Years later, Jesus met up with the proselytizing apostle Paul (Harry Dean Stanton), and asserted that he was the human Jesus: "I'm a man, like everybody else...I live like a man now. I work, eat, have children. I enjoy my life. For the first time, I'm enjoying it." Paul did not accept his claim and counter-argued that humanity's "only hope is the resurrected Jesus" through crucifixion, in order to save the world. Jesus argued back: "Those are lies. You can't save the world by lying." Paul ended their discussion with his trust in a different Jesus: "My Jesus is much more important and much more powerful." After Jesus had grown old and was on his deathbed, he had another intervention by his own betrayer, red-haired Judas Iscariot (Harvey Keitel) who called him the real traitor for not fulfilling his obligation to die on the cross ("Traitor! Your place was on the cross. That's where God put you. When death got too close, you got scared and you ran away and hid yourself in the life of some man. We did what we were supposed to do. You didn't. You're a coward!...What's good for man isn't good for God. Why weren't you crucified?"). Judas also claimed that the guardian angel was indeed Satan ("What angel? Look at her. Satan"), confirmed when she turned into a pillar of flames.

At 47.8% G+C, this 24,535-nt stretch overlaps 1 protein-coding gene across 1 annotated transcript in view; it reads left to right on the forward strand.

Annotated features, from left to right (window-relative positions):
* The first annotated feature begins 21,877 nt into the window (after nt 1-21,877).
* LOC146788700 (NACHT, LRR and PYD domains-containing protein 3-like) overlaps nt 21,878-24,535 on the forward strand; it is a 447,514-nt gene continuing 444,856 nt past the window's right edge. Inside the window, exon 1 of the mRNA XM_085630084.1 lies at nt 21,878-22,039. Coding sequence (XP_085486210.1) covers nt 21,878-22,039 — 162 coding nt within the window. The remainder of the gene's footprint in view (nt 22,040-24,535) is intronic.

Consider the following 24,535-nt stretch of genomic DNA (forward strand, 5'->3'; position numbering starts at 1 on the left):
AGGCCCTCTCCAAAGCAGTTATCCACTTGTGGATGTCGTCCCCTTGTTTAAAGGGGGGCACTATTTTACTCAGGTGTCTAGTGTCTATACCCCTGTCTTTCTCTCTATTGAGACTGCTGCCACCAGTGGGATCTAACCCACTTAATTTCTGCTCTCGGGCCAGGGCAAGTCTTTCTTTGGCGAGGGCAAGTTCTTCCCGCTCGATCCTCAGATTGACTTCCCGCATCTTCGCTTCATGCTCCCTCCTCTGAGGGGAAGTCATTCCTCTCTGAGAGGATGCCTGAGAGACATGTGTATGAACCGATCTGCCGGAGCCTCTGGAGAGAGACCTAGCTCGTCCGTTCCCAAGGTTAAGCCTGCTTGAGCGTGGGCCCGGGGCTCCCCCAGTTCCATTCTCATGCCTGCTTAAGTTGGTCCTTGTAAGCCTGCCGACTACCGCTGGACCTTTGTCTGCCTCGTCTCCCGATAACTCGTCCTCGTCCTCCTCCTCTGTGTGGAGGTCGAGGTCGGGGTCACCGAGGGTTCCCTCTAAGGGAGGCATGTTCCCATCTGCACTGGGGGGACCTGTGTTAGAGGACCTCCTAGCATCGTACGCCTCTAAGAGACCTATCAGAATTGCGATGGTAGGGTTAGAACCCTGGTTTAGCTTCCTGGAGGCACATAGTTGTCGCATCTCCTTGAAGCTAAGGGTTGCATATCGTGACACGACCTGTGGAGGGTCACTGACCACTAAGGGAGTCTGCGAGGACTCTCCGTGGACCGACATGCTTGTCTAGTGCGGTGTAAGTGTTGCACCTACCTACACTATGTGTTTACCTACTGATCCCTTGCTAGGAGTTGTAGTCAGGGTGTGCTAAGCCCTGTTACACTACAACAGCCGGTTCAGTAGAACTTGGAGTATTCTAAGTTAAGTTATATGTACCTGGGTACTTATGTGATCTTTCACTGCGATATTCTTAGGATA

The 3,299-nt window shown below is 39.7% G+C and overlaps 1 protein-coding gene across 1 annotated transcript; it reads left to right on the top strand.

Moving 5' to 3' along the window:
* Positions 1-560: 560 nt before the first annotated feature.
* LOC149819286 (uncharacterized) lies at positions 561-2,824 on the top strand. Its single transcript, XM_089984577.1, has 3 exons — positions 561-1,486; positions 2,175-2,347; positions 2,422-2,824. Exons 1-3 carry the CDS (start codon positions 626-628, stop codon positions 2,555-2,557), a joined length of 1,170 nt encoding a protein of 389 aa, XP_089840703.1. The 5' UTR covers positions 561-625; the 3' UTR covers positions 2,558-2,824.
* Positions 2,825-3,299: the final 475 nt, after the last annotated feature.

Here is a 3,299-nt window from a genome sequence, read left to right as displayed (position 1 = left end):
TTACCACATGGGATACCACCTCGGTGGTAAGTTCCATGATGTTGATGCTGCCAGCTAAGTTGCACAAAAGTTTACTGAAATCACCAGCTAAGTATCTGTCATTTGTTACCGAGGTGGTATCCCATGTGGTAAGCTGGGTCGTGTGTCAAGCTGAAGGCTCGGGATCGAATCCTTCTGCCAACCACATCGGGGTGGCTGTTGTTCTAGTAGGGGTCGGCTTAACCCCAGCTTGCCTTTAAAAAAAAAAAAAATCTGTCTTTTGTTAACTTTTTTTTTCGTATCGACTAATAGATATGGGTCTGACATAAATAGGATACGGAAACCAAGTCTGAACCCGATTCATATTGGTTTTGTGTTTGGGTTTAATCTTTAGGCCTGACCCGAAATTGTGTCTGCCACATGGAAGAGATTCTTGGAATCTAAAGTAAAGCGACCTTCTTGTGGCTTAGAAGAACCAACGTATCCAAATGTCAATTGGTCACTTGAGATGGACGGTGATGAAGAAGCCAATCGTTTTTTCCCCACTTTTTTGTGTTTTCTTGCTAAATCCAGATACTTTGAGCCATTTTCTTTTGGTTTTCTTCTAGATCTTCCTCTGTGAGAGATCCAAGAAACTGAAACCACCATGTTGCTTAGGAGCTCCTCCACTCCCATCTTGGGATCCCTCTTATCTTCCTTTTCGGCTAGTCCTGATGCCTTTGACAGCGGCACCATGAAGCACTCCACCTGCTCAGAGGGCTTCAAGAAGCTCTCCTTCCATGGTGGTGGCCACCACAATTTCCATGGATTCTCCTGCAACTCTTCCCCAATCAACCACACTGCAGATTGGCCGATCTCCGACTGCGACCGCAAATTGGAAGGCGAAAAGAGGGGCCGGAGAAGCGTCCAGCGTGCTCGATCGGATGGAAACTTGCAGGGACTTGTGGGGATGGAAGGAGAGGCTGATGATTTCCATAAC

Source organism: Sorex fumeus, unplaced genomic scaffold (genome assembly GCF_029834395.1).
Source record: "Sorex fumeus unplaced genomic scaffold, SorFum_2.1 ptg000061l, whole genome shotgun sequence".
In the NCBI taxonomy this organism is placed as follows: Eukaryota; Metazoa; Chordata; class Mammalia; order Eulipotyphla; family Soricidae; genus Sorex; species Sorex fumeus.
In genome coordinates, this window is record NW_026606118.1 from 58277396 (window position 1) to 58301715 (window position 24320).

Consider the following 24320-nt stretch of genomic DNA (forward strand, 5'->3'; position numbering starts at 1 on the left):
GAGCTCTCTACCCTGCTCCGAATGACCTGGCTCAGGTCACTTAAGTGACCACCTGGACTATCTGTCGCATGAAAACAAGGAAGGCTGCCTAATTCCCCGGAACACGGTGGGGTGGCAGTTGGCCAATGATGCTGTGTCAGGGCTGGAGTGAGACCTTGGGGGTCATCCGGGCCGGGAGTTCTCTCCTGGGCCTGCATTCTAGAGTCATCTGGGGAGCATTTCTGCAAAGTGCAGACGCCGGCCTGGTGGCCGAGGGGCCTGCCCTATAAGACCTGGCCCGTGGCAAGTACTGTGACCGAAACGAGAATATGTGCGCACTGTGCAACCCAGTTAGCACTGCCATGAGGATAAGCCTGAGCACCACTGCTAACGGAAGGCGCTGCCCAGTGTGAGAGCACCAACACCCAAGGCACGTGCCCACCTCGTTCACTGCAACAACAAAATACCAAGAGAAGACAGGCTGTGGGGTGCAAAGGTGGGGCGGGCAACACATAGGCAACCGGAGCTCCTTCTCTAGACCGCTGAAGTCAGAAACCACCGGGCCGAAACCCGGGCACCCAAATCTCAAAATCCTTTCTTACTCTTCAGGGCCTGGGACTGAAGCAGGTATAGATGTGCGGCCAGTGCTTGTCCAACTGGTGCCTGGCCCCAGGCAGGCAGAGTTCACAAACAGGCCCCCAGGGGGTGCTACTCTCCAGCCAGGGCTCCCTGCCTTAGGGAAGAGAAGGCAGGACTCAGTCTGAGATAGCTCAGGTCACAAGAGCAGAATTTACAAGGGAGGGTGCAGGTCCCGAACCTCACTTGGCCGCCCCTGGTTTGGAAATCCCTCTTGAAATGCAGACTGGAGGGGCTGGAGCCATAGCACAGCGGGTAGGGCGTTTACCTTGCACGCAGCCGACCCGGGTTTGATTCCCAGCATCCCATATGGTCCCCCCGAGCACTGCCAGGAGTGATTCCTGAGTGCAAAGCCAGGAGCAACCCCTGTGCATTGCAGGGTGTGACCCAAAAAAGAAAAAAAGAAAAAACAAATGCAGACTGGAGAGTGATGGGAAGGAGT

Jesus realized the truth of Judas' words ("If you die this way, you die like a man. You turn against God, your father. There's no sacrifice; there's no salvation") - and that he must sacrifice his life by suffering on the cross for humanity's sake to save them. He painfully crawled through the burning city of Jerusalem (during an attack by the Romans) to again return to the cross, crying out to God to take him back and to "pay the price": "Father, will You listen to me? Are You still there? Will You listen to a selfish and unfaithful son? I fought you when You called - I resisted. I thought I knew more. I didn't want to be Your son. Can You forgive me?...I want to be crucified and rise again! I want to be the Messiah!". He rejected the temptation, and returned to die, finding himself back on the cross. In his final moments, he smiled and closed his eyes after he uttered the triumphant words: "It is accomplished. It is accomplished." The film then appeared to run out in the camera - illustrated by prisms of colored light, and then the burned film turned bright white.
During one early screening in a Parisian movie theatre, a protesting fundamentalist French Catholic group threw a molotov cocktail at the screen and injured a number of people. Religious fundamentalists vehemently criticized, protested, boycotted, and picketed the film, with signs reading: "Don't Crucify Christ Again," "Stop This Attack on Christianity," and "Scripture Not Scripts." City leaders in Savannah, Georgia banned the film, and sent a signed petition to Universal requesting a widespread ban. The Blockbuster Video chain refused to carry the title, and one group suggested offering to buy the $7 million film from Universal in order to destroy it. Joseph Reilly of Morality in Media described the film as "an intentional attack on Christianity," and James Dobson of Focus on the Family warned ominously: "God is not mocked."
Men Behind the Sun (1988) (aka Hei tai yang 731)